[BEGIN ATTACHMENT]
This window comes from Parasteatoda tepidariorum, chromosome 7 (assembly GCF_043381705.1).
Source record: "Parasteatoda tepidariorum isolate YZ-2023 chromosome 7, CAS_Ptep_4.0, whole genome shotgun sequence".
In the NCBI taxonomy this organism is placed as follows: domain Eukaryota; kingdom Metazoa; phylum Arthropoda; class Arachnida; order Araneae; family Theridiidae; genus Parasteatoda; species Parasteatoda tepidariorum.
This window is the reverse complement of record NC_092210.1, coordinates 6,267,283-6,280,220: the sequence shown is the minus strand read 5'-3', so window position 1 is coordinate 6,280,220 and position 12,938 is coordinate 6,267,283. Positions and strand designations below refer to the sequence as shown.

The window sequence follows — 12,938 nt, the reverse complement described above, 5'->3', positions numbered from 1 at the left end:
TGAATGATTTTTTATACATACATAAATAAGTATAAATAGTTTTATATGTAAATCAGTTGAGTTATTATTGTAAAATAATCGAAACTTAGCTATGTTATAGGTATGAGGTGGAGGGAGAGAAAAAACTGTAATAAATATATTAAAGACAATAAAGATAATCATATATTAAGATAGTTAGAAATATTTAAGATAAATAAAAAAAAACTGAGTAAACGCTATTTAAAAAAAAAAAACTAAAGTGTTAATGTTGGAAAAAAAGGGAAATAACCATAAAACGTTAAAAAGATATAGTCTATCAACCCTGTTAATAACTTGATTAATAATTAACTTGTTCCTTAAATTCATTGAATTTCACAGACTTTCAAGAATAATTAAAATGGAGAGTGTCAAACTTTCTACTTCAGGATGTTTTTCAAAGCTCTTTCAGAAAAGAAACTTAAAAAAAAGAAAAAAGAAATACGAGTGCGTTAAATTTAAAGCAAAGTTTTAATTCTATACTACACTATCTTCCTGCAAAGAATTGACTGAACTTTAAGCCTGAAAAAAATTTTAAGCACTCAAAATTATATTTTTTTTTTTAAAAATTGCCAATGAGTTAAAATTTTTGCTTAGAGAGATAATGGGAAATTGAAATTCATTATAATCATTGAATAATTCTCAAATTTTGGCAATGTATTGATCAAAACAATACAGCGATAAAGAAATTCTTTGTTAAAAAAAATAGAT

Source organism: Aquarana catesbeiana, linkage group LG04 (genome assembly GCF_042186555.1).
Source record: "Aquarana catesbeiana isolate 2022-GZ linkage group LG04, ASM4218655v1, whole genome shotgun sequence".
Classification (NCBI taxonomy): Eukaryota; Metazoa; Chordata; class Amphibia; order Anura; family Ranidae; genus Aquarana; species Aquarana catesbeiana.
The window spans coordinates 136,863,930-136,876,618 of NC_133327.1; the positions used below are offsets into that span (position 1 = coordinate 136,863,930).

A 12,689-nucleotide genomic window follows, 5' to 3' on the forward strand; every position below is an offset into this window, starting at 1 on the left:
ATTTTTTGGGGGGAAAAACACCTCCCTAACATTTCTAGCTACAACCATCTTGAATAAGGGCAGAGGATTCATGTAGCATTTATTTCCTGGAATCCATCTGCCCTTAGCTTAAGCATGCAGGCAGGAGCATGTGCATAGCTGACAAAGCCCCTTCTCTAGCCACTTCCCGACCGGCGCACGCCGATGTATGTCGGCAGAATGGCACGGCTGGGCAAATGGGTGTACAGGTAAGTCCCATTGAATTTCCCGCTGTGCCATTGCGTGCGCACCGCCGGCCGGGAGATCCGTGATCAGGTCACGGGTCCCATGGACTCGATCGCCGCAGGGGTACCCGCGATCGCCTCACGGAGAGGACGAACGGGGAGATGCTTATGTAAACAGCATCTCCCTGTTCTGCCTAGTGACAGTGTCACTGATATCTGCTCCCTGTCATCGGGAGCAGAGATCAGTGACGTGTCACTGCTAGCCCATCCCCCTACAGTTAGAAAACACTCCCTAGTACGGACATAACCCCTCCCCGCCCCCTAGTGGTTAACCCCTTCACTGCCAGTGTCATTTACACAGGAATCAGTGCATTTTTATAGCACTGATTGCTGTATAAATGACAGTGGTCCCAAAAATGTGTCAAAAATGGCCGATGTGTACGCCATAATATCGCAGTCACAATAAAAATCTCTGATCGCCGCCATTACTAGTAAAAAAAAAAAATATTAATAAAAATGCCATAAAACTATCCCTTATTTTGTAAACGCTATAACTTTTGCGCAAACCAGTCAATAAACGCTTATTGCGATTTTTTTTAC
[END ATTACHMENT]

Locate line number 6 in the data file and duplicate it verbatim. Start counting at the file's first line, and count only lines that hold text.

TGAATGATTTTTTATACATACATAAATAAGTATAAATAGTTTTATATGTAAATCAGTTGAGTTATTATTGTAAAATAATCGAAACTTAGCTATGTTATAGGTATGAGGTGGAGGGAGAGAAAAAACTGTAATAAATATATTAAAGACAATAAAGATAATCATATATTAAGATAGTTAGAAATATTTAAGATAAATAAAAAAAAACTGAGTAAACGCTATTTAAAAAAAAAAAACTAAAGTGTTAATGTTGGAAAAAAAGGGAAATAACCATAAAACGTTAAAAAGATATAGTCTATCAACCCTGTTAATAACTTGATTAATAATTAACTTGTTCCTTAAATTCATTGAATTTCACAGACTTTCAAGAATAATTAAAATGGAGAGTGTCAAACTTTCTACTTCAGGATGTTTTTCAAAGCTCTTTCAGAAAAGAAACTTAAAAAAAAGAAAAAAGAAATACGAGTGCGTTAAATTTAAAGCAAAGTTTTAATTCTATACTACACTATCTTCCTGCAAAGAATTGACTGAACTTTAAGCCTGAAAAAAATTTTAAGCACTCAAAATTATATTTTTTTTTTTAAAAATTGCCAATGAGTTAAAATTTTTGCTTAGAGAGATAATGGGAAATTGAAATTCATTATAATCATTGAATAATTCTCAAATTTTGGCAATGTATTGATCAAAACAATACAGCGATAAAGAAATTCTTTGTTAAAAAAAATAGAT